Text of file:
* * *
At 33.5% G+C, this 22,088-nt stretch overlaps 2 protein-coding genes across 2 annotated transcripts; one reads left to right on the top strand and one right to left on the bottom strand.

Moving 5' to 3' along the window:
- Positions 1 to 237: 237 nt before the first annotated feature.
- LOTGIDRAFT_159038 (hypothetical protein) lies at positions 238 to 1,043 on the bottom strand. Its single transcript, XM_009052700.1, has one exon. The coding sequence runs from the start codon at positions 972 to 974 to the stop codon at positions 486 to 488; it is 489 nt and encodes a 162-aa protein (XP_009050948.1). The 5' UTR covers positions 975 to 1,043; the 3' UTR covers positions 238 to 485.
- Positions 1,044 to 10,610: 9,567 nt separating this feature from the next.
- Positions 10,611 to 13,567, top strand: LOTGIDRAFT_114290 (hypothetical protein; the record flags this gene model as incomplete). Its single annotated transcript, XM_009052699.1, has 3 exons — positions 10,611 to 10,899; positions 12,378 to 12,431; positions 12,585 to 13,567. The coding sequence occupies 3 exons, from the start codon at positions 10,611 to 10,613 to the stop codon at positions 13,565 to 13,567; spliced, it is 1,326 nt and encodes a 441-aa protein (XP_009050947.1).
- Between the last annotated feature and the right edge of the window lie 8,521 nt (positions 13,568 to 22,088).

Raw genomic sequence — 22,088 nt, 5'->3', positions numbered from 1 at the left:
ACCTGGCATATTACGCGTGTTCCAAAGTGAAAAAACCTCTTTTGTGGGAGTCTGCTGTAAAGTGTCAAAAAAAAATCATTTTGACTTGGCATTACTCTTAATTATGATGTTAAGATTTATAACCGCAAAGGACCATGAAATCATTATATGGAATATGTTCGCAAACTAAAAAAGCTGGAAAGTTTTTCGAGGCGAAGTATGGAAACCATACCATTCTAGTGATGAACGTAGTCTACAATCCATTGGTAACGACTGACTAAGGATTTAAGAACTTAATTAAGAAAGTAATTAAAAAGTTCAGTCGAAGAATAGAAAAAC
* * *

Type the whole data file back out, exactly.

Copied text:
At 33.5% G+C, this 22,088-nt stretch overlaps 2 protein-coding genes across 2 annotated transcripts; one reads left to right on the top strand and one right to left on the bottom strand.

Moving 5' to 3' along the window:
- Positions 1 to 237: 237 nt before the first annotated feature.
- LOTGIDRAFT_159038 (hypothetical protein) lies at positions 238 to 1,043 on the bottom strand. Its single transcript, XM_009052700.1, has one exon. The coding sequence runs from the start codon at positions 972 to 974 to the stop codon at positions 486 to 488; it is 489 nt and encodes a 162-aa protein (XP_009050948.1). The 5' UTR covers positions 975 to 1,043; the 3' UTR covers positions 238 to 485.
- Positions 1,044 to 10,610: 9,567 nt separating this feature from the next.
- Positions 10,611 to 13,567, top strand: LOTGIDRAFT_114290 (hypothetical protein; the record flags this gene model as incomplete). Its single annotated transcript, XM_009052699.1, has 3 exons — positions 10,611 to 10,899; positions 12,378 to 12,431; positions 12,585 to 13,567. The coding sequence occupies 3 exons, from the start codon at positions 10,611 to 10,613 to the stop codon at positions 13,565 to 13,567; spliced, it is 1,326 nt and encodes a 441-aa protein (XP_009050947.1).
- Between the last annotated feature and the right edge of the window lie 8,521 nt (positions 13,568 to 22,088).

Raw genomic sequence — 22,088 nt, 5'->3', positions numbered from 1 at the left:
ACCTGGCATATTACGCGTGTTCCAAAGTGAAAAAACCTCTTTTGTGGGAGTCTGCTGTAAAGTGTCAAAAAAAAATCATTTTGACTTGGCATTACTCTTAATTATGATGTTAAGATTTATAACCGCAAAGGACCATGAAATCATTATATGGAATATGTTCGCAAACTAAAAAAGCTGGAAAGTTTTTCGAGGCGAAGTATGGAAACCATACCATTCTAGTGATGAACGTAGTCTACAATCCATTGGTAACGACTGACTAAGGATTTAAGAACTTAATTAAGAAAGTAATTAAAAAGTTCAGTCGAAGAATAGAAAAAC